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Roger Gitlin: Happy birthday, Senor Chavez

SCV Voices

Posted: March 28, 2009 11:03 p.m.
Updated: March 29, 2009 4:55 a.m.
 
Tuesday, March 31, would have been Cesar Chavez' birthday.

Unquestionably one of the most significant labor leaders of our time, Cesar Chavez was a giant in the civil rights arena.

Through the efforts of Chavez and Dolores Huerta, the United Farm Workers Association was formed in 1962. The UFW significantly changed for the better the plight of the agricultural worker in the United States.

Few would disagree that Cesar Chavez was to Mexican-Americans what Martin Luther King Jr. was to African-Americans. In every sense of the word, Chavez was a genuine American civil rights icon.

His birthday is celebrated as a holiday in eight states, including California. All state government offices, community colleges (including College of the Canyons), and most libraries will be closed in his honor Tuesday.

K-12 schools in California, including the William S. Hart Union High School District, will remain open.

Born in Yuma, Ariz., in 1927, Chavez was a third-generation American. He grew up dirt poor. From childhood, he was picking fruit and vegetables in Arizona and Southern California.

Chavez was also a Navy veteran and an adherent of Mohandas Karamchand Gandhi. He was a pacifist who shunned violence as a means to the end.

During the 1970s, Chavez took on the powerful grape growers of the San Joaquin Valley. Through a national grape boycott, Chavez urged Americans to stop buying grapes as a way to force the growers to negotiate with the newly formed Union.

It worked. In 1978, Chavez and the United Farm Workers reached an agreement to represent all farm workers and to establish their right to organize.

In 1984, Chavez announced a new grape boycott, this time focusing on pesticides. To emphasize his point, he fasted for 36 days.

Accolades and recognition for Cesar Chavez were extensive and international. In 1963. he was awarded the Pacem in Terris ("Peace on Earth") Award from Pope John XXIII. Since Chavez' death in 1993, countless streets, highways, schools and centers have been named in his honor.

I will wager you did not know that Cesar Chavez was a long-time foe of illegal immigration. According to the American Conservative, through the efforts of the United Farm Workers, wages for stoop laborers was significantly raised between the years 1965 and 1981.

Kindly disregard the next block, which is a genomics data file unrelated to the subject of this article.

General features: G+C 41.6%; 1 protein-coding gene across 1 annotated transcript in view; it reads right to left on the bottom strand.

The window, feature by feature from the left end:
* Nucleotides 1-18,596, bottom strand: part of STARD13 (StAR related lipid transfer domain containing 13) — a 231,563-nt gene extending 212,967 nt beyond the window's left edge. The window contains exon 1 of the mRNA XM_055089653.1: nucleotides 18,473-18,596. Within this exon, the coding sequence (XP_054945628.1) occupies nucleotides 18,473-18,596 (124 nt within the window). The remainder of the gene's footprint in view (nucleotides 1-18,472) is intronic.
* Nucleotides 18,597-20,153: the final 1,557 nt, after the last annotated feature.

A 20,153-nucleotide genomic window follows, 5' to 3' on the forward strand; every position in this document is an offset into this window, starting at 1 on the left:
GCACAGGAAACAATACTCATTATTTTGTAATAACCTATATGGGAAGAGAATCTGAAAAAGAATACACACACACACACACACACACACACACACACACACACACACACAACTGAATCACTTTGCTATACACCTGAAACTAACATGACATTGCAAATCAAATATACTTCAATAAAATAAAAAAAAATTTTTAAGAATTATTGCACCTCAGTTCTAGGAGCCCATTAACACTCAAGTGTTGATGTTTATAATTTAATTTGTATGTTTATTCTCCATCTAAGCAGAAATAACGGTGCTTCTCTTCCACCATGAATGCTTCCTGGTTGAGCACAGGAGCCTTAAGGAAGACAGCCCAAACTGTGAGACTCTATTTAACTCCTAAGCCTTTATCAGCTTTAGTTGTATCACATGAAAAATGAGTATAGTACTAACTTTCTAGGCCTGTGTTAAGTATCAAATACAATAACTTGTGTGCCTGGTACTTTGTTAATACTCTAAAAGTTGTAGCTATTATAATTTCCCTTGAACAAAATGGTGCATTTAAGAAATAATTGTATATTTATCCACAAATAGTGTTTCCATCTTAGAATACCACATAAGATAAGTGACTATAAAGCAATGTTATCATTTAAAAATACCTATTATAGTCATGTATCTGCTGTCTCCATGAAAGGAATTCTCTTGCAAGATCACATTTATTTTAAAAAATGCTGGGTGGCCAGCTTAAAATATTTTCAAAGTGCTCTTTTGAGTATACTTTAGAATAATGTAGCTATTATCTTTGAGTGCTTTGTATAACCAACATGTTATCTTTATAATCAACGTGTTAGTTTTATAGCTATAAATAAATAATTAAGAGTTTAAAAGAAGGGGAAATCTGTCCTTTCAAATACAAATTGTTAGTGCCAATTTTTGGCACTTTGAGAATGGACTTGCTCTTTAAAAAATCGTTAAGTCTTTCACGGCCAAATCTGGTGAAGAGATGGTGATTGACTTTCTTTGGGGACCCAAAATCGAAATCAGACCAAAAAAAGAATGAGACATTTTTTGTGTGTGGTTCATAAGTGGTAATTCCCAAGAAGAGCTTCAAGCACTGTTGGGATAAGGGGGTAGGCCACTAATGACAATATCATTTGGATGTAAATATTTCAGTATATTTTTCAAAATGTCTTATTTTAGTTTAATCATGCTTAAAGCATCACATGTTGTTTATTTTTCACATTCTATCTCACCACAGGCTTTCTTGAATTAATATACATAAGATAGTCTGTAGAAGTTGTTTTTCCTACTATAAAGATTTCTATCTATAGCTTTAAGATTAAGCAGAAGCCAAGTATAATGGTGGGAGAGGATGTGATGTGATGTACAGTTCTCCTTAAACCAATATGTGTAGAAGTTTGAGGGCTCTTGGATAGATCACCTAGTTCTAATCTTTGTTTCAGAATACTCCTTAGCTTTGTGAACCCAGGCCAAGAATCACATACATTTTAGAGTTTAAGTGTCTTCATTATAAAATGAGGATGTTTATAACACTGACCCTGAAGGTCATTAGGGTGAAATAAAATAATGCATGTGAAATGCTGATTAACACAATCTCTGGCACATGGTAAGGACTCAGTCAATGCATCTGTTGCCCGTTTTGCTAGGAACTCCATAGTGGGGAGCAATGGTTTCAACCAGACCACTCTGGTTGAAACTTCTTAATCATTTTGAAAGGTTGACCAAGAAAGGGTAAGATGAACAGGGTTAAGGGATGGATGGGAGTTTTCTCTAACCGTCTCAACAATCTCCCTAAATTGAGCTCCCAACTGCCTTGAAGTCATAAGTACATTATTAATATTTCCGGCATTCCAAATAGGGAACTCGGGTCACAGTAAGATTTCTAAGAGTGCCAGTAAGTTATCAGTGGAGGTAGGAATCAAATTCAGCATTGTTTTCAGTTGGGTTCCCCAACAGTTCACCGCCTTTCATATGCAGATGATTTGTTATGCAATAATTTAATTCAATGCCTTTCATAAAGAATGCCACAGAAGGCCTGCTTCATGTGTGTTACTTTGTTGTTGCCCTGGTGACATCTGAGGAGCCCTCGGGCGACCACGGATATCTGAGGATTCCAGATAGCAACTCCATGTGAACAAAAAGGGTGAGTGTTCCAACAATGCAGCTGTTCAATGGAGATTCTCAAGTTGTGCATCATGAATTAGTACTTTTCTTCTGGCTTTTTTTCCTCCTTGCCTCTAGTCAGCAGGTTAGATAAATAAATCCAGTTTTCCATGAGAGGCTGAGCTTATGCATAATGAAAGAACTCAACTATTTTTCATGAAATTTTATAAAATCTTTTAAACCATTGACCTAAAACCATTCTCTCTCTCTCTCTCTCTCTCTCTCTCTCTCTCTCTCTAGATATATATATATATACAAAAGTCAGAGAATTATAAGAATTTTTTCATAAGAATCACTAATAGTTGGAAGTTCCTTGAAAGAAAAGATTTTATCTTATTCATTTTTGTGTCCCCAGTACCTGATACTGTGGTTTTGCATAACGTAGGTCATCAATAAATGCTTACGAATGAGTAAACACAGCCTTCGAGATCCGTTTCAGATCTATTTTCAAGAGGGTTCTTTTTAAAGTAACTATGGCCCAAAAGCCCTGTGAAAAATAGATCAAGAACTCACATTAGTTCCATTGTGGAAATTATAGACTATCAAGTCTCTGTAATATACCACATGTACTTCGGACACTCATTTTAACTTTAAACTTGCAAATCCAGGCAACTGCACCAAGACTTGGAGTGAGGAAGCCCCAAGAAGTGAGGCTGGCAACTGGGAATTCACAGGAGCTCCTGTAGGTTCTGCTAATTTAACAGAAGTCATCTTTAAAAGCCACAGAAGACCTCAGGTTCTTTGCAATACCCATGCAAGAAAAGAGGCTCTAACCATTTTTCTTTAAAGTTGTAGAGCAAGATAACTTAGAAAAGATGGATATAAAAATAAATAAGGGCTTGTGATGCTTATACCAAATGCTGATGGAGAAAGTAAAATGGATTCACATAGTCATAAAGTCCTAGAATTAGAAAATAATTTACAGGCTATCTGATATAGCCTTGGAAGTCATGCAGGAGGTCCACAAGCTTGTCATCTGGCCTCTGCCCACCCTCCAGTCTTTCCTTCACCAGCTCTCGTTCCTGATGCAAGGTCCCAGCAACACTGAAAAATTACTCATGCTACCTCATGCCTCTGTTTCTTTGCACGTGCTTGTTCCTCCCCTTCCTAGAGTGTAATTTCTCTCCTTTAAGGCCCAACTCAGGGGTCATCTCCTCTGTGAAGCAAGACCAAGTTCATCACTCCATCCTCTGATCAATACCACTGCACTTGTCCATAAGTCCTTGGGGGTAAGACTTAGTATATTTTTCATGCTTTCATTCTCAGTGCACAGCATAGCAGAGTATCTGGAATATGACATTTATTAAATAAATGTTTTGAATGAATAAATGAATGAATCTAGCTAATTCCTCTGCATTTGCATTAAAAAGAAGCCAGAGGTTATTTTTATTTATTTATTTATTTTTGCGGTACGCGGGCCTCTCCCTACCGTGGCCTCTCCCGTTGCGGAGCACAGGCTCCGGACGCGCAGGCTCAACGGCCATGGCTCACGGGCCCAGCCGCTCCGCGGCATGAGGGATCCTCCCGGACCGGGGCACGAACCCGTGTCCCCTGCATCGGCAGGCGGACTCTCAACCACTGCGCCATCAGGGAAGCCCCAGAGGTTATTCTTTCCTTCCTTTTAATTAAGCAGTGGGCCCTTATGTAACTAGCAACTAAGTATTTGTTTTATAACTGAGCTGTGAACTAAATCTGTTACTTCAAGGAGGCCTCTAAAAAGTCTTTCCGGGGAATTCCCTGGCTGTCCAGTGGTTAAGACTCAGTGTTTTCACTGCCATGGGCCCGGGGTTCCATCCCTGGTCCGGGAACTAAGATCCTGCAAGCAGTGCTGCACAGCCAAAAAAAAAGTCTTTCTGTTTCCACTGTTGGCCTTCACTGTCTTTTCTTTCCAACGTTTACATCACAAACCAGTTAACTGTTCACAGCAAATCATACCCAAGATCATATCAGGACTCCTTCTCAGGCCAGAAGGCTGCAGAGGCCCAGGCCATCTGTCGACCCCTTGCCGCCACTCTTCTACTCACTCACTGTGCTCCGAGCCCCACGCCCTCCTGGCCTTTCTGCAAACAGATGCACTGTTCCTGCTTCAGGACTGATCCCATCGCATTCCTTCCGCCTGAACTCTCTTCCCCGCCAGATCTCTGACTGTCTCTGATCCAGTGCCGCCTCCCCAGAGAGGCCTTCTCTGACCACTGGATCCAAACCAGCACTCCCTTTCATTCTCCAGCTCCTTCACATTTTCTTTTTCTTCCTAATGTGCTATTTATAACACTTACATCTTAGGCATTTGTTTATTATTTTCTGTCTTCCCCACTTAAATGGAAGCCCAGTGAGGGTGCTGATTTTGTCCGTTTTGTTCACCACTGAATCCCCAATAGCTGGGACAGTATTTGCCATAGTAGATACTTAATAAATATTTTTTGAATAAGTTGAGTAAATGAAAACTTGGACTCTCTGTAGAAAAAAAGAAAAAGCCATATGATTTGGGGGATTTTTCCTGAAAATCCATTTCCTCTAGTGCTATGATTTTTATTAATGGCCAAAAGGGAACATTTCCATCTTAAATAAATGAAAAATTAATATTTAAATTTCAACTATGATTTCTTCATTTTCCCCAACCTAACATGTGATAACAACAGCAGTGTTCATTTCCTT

Those gains have largely disappeared for one reason: illegal immigration.

In a 1979 testimony to Congress, Chavez complained, "When the farm workers strike and the strike is successful, the employers go to Mexico and have unlimited, unrestricted use of illegal alien strike-breakers to break the strike. And for over 30 years, the immigration and Naturalization Service (now ICE) has looked the other way and assisted in the strike-breaking."

He went on to testify that the employers used professional smugglers to recruit and transport human contraband across the Mexican border for the specific act of strike-breaking.

Wow! Spoken like a true American patriot.

In 1969, Chavez led a march to the Mexican border and set up a "wet line" to protest illegal immigration. He was accompanied by then-Vice President Walter Mondale and a successor to Martin Luther King Jr., civil rights leader Ralph Abernathy.

Cesar Chavez demanded the federal government close the border and he routinely reported suspected illegal immigrants to the U.S. Border Patrol.

According to Steve Sailer, writing for the American Conservative in 2006, the UFW actually picketed INS offices to close the border. Sailer writes, "Cesar Chavez finked on illegal aliens cross the border."

Cesar Chavez was the first modern-day Minuteman.

According to the Pew Hispanic Center, about 50 percent of the nation's registered Latino voters feel there are "too many immigrants in the United States." The same poll showed 7 percent of Hispanics thought there were too few immigrants.

Bryan Fischer, writing for Renew America, states that Mexico gains more than just the untaxed money sent home from illegals to Mexico. Jorge G. Castaneda, a former Mexican foreign minister, told Fischer an insecure border allows Mexico's mostly white ruling class to "bleed off" the discontented poor rather than change the kind of fundamental reforms necessary to make the Mexican economy vibrant and healthy.

Sometimes we automatically assume America's self-appointed Mexican leaders, such as La Raza and the Mexican American Legal Defense and Education Fund, favor more Latino immigration, legal or not. But the mass importation of Third World poverty dramatically alters the balance of the American economy.

Our schools, hospitals and social services suffer to the point of breaking.

Cesar Chavez took his position out of Economics 101: the law of supply and demand. He knew that by bringing in masses of unskilled laborers, wages would be depressed.

Tuesday would have been Cesar Chavez' 82 birthday. Still America struggles to come to terms with its current immigration policy.

There are laws on the books that are simply not being enforced. Enforce those laws, secure the border and watch wages stabilize and then rise to fulfill Chavez' dream.

As always, I welcome your thoughts.

Roger Gitlin is a Santa Clarita teacher and founder of the Santa Clarita Valley independent Minutemen. He can be reached at ragitlin@aol.com. His column reflects his own views and not necessarily those of The Signal.

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